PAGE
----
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I have a 1.5TB SATA drive with a fresh (working) installation of Windows 7 Ultimate. I decided I'd like to dual boot with Ubuntu. I have a separate 500GB drive that I wanted to use. Previously, my Windows drive was my "primary" (SATA port 0) and also the first boot entry in my BIOS. I wanted to use grub2 as my bootloader. I thought that perhaps installing the bootloader on my Linux drive would be more "aesthetic," so I swapped my SATA cables so that my (soon to be) Ubuntu drive was connected to port 0 and my Windows drive was connected to port 1.

I installed Ubuntu and everything went fine. I forced grub to install to the Ubuntu drive (even though it tried to install to the Windows drive by default). After the installation and updating finished, I was able to reboot the computer and boot into Ubuntu or Windows 7 just fine. However, I noticed that booting into Windows 7 was taking exceptionally longer than it had before. Whereas previously the "starting windows" screen would display for approximately 10 seconds, it was now taking 45-60 seconds. Additionally, I noticed that during most of that time, there was no activity noise coming from my hard drive (even though the HDD light was solid). It wasn't until the last 10 seconds or so of that time that I began to hear the normal noise that I was used to with Windows disk activity.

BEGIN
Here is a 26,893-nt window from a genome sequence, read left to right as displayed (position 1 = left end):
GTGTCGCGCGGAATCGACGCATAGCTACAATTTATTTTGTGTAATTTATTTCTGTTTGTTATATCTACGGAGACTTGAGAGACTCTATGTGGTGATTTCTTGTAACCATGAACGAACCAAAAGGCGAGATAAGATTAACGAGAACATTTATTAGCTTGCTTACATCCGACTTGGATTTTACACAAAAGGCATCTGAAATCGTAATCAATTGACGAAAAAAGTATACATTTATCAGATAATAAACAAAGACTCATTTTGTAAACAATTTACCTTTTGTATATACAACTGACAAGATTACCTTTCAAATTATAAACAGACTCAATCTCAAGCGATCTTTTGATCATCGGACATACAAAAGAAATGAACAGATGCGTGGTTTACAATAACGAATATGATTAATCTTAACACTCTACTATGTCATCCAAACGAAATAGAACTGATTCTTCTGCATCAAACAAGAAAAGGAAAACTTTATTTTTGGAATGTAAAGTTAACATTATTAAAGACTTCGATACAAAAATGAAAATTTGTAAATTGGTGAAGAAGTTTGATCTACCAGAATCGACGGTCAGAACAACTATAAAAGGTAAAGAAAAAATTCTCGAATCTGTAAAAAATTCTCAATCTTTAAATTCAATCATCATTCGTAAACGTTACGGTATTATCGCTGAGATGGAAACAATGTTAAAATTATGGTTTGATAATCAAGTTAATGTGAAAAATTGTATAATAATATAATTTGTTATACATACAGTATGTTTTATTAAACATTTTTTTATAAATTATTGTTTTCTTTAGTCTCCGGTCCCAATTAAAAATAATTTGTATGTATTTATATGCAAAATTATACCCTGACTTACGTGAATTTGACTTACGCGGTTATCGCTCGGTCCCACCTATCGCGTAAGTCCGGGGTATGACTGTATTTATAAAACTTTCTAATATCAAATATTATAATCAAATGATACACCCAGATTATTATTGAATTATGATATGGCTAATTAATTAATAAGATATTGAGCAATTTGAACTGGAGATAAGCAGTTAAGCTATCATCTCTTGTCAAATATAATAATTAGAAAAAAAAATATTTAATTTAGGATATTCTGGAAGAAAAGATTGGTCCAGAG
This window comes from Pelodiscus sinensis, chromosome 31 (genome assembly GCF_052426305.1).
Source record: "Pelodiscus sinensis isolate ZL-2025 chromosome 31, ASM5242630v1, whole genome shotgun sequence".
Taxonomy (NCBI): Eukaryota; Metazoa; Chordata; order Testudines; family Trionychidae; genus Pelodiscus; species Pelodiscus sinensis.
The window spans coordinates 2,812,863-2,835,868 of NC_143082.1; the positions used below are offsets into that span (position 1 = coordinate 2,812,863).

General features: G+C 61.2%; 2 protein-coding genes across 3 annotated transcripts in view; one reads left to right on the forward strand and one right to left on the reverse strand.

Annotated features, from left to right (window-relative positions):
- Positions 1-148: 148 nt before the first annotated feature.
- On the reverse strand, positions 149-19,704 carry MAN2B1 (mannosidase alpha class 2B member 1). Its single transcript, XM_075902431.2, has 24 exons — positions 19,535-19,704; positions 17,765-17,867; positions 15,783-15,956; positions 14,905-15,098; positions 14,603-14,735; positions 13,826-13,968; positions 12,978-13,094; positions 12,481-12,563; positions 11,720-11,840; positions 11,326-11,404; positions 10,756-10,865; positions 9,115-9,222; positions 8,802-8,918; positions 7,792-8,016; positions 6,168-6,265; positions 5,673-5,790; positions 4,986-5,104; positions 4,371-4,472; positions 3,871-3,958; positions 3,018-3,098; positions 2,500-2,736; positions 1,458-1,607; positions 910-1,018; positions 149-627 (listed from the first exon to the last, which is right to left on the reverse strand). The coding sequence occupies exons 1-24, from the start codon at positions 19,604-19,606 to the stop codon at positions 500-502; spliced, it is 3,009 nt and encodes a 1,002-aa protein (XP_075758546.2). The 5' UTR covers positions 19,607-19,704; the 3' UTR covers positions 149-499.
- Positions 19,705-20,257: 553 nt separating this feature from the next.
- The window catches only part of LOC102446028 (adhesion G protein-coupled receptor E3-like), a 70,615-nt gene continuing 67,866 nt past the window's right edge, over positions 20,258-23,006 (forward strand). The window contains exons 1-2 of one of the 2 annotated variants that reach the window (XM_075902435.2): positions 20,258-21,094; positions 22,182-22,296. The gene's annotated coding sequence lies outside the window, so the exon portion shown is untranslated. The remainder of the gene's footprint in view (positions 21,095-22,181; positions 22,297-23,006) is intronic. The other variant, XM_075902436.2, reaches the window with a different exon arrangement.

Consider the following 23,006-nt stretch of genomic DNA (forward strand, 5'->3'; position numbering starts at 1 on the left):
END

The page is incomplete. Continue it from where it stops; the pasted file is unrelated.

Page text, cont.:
When starting Windows this way, I noticed that the "boot" tab in msconfig is frozen. I can't click any buttons (though they aren't grayed out) and there are no entries in the list.

Despite all of this, I can choose to boot from my secondary drive within my BIOS. When I do so, my Windows 7 installation boots within the 10 seconds that I expect. In this scenario, the "boot" tab in msconfig is populated and responsive.

I have a feeling that there's a relatively minor issue here somewhere, but I'm not quite sure where. Hopefully it's an easy fix. Does anyone have any ideas?

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I'm not sure if this constitutes the "answer," but it's certainly a solution.

I fixed my issue by setting the Windows drive back to SATA port 0 and the Ubuntu drive to SATA port 1. I then reinstalled Ubuntu (may not have been necessary) and set grub to install to /dev/sdb (the Ubuntu drive on port 1). Then, in my BIOS, I set the boot device priority so that the Ubuntu drive (port 1) would boot before the Windows drive (port 0). This caused grub to appear when booting the system, and when selecting Windows 7 from the menu, my short boot time returned.

I don't think Windows was tolerant of not being on the primary disk. Perhaps it's because I installed it on the "primary" disk, but information around the Internet suggests that Windows becomes very unhappy if it doesn't reside on the primary disk of the machine. Lesson learned.

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